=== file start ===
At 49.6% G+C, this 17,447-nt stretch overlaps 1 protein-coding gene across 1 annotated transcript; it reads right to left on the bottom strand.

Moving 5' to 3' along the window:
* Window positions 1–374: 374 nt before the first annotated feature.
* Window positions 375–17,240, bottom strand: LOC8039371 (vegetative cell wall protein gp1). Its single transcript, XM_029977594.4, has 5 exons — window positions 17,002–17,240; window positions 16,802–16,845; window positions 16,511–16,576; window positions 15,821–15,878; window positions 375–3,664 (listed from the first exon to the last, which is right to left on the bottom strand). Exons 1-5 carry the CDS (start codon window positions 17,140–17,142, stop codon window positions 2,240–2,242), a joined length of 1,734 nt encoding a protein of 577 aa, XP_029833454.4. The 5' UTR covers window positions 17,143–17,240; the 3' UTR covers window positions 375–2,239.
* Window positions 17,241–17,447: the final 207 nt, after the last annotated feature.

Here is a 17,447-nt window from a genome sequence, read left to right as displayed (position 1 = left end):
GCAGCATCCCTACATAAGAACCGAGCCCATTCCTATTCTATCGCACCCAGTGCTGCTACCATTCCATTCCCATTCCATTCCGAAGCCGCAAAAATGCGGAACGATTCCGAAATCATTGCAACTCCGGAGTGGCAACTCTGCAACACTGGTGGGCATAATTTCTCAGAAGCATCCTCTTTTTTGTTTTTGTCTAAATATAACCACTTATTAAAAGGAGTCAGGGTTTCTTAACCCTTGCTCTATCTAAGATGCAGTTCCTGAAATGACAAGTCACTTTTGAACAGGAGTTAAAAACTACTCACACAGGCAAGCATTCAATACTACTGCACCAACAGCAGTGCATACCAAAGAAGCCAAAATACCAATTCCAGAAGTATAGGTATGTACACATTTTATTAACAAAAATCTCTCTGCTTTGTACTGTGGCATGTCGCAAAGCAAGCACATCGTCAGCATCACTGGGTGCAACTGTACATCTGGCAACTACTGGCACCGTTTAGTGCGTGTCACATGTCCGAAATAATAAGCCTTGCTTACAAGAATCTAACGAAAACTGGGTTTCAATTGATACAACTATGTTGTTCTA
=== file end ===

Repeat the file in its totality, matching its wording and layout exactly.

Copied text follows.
At 49.6% G+C, this 17,447-nt stretch overlaps 1 protein-coding gene across 1 annotated transcript; it reads right to left on the bottom strand.

Moving 5' to 3' along the window:
* Window positions 1–374: 374 nt before the first annotated feature.
* Window positions 375–17,240, bottom strand: LOC8039371 (vegetative cell wall protein gp1). Its single transcript, XM_029977594.4, has 5 exons — window positions 17,002–17,240; window positions 16,802–16,845; window positions 16,511–16,576; window positions 15,821–15,878; window positions 375–3,664 (listed from the first exon to the last, which is right to left on the bottom strand). Exons 1-5 carry the CDS (start codon window positions 17,140–17,142, stop codon window positions 2,240–2,242), a joined length of 1,734 nt encoding a protein of 577 aa, XP_029833454.4. The 5' UTR covers window positions 17,143–17,240; the 3' UTR covers window positions 375–2,239.
* Window positions 17,241–17,447: the final 207 nt, after the last annotated feature.

Here is a 17,447-nt window from a genome sequence, read left to right as displayed (position 1 = left end):
GCAGCATCCCTACATAAGAACCGAGCCCATTCCTATTCTATCGCACCCAGTGCTGCTACCATTCCATTCCCATTCCATTCCGAAGCCGCAAAAATGCGGAACGATTCCGAAATCATTGCAACTCCGGAGTGGCAACTCTGCAACACTGGTGGGCATAATTTCTCAGAAGCATCCTCTTTTTTGTTTTTGTCTAAATATAACCACTTATTAAAAGGAGTCAGGGTTTCTTAACCCTTGCTCTATCTAAGATGCAGTTCCTGAAATGACAAGTCACTTTTGAACAGGAGTTAAAAACTACTCACACAGGCAAGCATTCAATACTACTGCACCAACAGCAGTGCATACCAAAGAAGCCAAAATACCAATTCCAGAAGTATAGGTATGTACACATTTTATTAACAAAAATCTCTCTGCTTTGTACTGTGGCATGTCGCAAAGCAAGCACATCGTCAGCATCACTGGGTGCAACTGTACATCTGGCAACTACTGGCACCGTTTAGTGCGTGTCACATGTCCGAAATAATAAGCCTTGCTTACAAGAATCTAACGAAAACTGGGTTTCAATTGATACAACTATGTTGTTCTA